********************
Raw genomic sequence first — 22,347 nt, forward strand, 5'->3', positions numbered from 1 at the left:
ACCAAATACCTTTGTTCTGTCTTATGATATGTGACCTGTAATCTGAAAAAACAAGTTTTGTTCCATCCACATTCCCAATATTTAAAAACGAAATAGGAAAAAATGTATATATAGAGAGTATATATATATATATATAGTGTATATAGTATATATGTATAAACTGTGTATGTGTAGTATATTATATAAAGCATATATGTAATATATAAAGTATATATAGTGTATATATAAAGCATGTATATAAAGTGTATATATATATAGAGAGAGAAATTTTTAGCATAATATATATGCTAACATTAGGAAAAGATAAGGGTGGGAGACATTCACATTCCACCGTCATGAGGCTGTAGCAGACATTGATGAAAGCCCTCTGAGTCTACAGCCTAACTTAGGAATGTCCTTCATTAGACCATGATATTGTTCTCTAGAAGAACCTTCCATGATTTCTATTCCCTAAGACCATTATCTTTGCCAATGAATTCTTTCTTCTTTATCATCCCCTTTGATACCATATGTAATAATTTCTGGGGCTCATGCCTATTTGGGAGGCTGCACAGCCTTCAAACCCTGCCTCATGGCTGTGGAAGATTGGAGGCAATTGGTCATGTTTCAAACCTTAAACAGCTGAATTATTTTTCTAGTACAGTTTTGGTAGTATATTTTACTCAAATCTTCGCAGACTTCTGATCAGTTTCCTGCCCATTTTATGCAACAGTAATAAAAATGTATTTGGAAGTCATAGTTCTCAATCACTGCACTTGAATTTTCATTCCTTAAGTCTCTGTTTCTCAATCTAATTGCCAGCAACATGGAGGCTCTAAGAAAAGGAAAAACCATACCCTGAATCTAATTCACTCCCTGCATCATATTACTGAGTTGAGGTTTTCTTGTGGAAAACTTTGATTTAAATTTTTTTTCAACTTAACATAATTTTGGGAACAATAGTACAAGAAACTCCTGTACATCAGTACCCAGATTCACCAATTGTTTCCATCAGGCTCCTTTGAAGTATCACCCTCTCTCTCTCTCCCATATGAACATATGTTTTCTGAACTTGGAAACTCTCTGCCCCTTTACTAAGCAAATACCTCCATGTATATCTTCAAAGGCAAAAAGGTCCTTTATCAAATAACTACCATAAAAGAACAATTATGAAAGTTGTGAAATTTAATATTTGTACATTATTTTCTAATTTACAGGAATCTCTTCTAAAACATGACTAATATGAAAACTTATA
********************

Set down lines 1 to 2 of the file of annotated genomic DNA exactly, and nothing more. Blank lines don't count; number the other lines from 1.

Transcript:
Raw genomic sequence first — 22,347 nt, forward strand, 5'->3', positions numbered from 1 at the left:
ACCAAATACCTTTGTTCTGTCTTATGATATGTGACCTGTAATCTGAAAAAACAAGTTTTGTTCCATCCACATTCCCAATATTTAAAAACGAAATAGGAAAAAATGTATATATAGAGAGTATATATATATATATATAGTGTATATAGTATATATGTATAAACTGTGTATGTGTAGTATATTATATAAAGCATATATGTAATATATAAAGTATATATAGTGTATATATAAAGCATGTATATAAAGTGTATATATATATAGAGAGAGAAATTTTTAGCATAATATATATGCTAACATTAGGAAAAGATAAGGGTGGGAGACATTCACATTCCACCGTCATGAGGCTGTAGCAGACATTGATGAAAGCCCTCTGAGTCTACAGCCTAACTTAGGAATGTCCTTCATTAGACCATGATATTGTTCTCTAGAAGAACCTTCCATGATTTCTATTCCCTAAGACCATTATCTTTGCCAATGAATTCTTTCTTCTTTATCATCCCCTTTGATACCATATGTAATAATTTCTGGGGCTCATGCCTATTTGGGAGGCTGCACAGCCTTCAAACCCTGCCTCATGGCTGTGGAAGATTGGAGGCAATTGGTCATGTTTCAAACCTTAAACAGCTGAATTATTTTTCTAGTACAGTTTTGGTAGTATATTTTACTCAAATCTTCGCAGACTTCTGATCAGTTTCCTGCCCATTTTATGCAACAGTAATAAAAATGTATTTGGAAGTCATAGTTCTCAATCACTGCACTTGAATTTTCATTCCTTAAGTCTCTGTTTCTCAATCTAATTGCCAGCAACATGGAGGCTCTAAGAAAAGGAAAAACCATACCCTGAATCTAATTCACTCCCTGCATCATATTACTGAGTTGAGGTTTTCTTGTGGAAAACTTTGATTTAAATTTTTTTTCAACTTAACATAATTTTGGGAACAATAGTACAAGAAACTCCTGTACATCAGTACCCAGATTCACCAATTGTTTCCATCAGGCTCCTTTGAAGTATCACCCTCTCTCTCTCTCCCATATGAACATATGTTTTCTGAACTTGGAAACTCTCTGCCCCTTTACTAAGCAAATACCTCCATGTATATCTTCAAAGGCAAAAAGGTCCTTTATCAAATAACTACCATAAAAGAACAATTATGAAAGTTGTGAAATTTAATATTTGTACATTATTTTCTAATTTACAGGAATCTCTTCTAAAACATGACTAATATGAAAACTTATA